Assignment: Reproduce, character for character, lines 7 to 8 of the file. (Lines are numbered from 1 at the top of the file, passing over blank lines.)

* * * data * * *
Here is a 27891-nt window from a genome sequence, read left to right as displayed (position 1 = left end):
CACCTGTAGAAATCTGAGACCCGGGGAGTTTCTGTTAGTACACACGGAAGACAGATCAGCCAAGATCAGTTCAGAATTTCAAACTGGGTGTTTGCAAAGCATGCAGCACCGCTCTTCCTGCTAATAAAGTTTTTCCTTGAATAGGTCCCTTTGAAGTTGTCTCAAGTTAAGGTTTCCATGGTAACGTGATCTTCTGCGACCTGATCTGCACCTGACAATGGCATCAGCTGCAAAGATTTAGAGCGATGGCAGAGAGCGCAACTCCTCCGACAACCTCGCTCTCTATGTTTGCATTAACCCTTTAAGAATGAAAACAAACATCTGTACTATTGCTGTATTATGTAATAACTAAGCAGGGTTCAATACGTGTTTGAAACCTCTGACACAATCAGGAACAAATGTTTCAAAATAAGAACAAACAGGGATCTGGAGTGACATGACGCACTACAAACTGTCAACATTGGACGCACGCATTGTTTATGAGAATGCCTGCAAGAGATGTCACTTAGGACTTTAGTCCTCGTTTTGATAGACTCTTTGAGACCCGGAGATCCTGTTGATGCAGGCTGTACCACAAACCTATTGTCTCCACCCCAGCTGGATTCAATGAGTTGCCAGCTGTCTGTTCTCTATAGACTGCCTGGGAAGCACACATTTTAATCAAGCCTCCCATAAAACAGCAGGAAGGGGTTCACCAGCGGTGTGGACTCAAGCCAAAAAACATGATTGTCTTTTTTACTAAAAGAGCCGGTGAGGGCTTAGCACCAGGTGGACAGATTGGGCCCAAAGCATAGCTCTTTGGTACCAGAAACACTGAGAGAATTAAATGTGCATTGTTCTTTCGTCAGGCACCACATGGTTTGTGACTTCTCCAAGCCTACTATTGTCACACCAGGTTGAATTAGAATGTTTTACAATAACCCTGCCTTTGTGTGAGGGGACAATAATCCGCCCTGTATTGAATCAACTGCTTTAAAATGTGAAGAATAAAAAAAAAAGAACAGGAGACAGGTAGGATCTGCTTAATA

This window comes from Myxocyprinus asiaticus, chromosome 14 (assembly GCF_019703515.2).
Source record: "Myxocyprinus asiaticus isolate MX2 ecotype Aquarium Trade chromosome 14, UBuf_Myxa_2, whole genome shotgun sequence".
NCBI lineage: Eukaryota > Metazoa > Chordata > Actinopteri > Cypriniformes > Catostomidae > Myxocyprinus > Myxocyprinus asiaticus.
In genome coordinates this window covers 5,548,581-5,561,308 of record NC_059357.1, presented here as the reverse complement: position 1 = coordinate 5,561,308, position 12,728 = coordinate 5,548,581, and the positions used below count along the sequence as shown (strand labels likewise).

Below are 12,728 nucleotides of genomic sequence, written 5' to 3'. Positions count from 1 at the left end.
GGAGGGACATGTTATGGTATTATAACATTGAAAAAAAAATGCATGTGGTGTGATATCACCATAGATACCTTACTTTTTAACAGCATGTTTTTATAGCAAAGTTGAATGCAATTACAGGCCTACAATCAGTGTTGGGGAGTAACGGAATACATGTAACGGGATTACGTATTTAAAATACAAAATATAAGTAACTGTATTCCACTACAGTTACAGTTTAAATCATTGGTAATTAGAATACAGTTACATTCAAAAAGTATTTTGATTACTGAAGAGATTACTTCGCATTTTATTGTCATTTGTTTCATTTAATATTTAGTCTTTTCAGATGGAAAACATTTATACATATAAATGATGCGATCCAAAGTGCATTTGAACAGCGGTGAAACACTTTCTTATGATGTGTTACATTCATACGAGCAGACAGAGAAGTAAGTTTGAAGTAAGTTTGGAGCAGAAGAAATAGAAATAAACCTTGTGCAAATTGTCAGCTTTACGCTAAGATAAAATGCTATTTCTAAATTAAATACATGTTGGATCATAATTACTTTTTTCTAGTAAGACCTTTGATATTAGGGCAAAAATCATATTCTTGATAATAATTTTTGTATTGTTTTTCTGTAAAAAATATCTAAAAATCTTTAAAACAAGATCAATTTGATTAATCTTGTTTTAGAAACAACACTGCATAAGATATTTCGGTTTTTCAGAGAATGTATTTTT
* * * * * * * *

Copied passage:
Below are 12,728 nucleotides of genomic sequence, written 5' to 3'. Positions count from 1 at the left end.
GGAGGGACATGTTATGGTATTATAACATTGAAAAAAAAATGCATGTGGTGTGATATCACCATAGATACCTTACTTTTTAACAGCATGTTTTTATAGCAAAGTTGAATGCAATTACAGGCCTACAATCAGTGTTGGGGAGTAACGGAATACATGTAACGGGATTACGTATTTAAAATACAAAATATAAGTAACTGTATTCCACTACAGTTACAGTTTAAATCATTGGTAATTAGAATACAGTTACATTCAAAAAGTATTTTGATTACTGAAGAGATTACTTCGCATTTTATTGTCATTTGTTTCATTTAATATTTAGTCTTTTCAGATGGAAAACATTTATACATATAAATGATGCGATCCAAAGTGCATTTGAACAGCGGTGAAACACTTTCTTATGATGTGTTACATTCATACGAGCAGACAGAGAAGTAAGTTTGAAGTAAGTTTGGAGCAGAAGAAATAGAAATAAACCTTGTGCAAATTGTCAGCTTTACGCTAAGATAAAATGCTATTTCTAAATTAAATACATGTTGGATCATAATTACTTTTTTCTAGTAAGACCTTTGATATTAGGGCAAAAATCATATTCTTGATAATAATTTTTGTATTGTTTTTCTGTAAAAAATATCTAAAAATCTTTAAAACAAGATCAATTTGATTAATCTTGTTTTAGAAACAACACTGCATAAGATATTTCGGTTTTTCAGAGAATGTATTTTT